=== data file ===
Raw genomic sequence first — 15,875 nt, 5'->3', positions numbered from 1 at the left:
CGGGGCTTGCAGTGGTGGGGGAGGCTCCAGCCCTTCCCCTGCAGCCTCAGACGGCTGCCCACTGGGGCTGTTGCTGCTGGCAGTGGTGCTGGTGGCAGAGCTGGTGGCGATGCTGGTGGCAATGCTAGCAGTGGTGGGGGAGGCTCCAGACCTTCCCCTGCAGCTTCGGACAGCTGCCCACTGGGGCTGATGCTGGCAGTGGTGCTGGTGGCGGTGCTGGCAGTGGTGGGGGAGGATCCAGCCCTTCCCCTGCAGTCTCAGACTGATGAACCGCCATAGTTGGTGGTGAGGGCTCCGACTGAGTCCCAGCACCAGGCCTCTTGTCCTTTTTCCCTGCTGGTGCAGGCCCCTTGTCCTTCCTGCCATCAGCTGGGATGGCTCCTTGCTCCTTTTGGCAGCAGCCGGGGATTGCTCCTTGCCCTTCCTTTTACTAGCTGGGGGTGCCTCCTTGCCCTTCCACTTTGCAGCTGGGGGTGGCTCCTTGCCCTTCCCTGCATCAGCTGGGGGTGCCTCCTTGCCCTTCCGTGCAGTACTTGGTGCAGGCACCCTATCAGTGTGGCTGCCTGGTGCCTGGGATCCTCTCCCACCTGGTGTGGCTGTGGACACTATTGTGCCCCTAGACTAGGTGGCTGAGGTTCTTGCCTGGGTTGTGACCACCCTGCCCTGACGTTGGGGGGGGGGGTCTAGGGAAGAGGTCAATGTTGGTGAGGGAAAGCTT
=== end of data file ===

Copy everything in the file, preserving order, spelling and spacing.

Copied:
Raw genomic sequence first — 15,875 nt, 5'->3', positions numbered from 1 at the left:
CGGGGCTTGCAGTGGTGGGGGAGGCTCCAGCCCTTCCCCTGCAGCCTCAGACGGCTGCCCACTGGGGCTGTTGCTGCTGGCAGTGGTGCTGGTGGCAGAGCTGGTGGCGATGCTGGTGGCAATGCTAGCAGTGGTGGGGGAGGCTCCAGACCTTCCCCTGCAGCTTCGGACAGCTGCCCACTGGGGCTGATGCTGGCAGTGGTGCTGGTGGCGGTGCTGGCAGTGGTGGGGGAGGATCCAGCCCTTCCCCTGCAGTCTCAGACTGATGAACCGCCATAGTTGGTGGTGAGGGCTCCGACTGAGTCCCAGCACCAGGCCTCTTGTCCTTTTTCCCTGCTGGTGCAGGCCCCTTGTCCTTCCTGCCATCAGCTGGGATGGCTCCTTGCTCCTTTTGGCAGCAGCCGGGGATTGCTCCTTGCCCTTCCTTTTACTAGCTGGGGGTGCCTCCTTGCCCTTCCACTTTGCAGCTGGGGGTGGCTCCTTGCCCTTCCCTGCATCAGCTGGGGGTGCCTCCTTGCCCTTCCGTGCAGTACTTGGTGCAGGCACCCTATCAGTGTGGCTGCCTGGTGCCTGGGATCCTCTCCCACCTGGTGTGGCTGTGGACACTATTGTGCCCCTAGACTAGGTGGCTGAGGTTCTTGCCTGGGTTGTGACCACCCTGCCCTGACGTTGGGGGGGGGGGTCTAGGGAAGAGGTCAATGTTGGTGAGGGAAAGCTT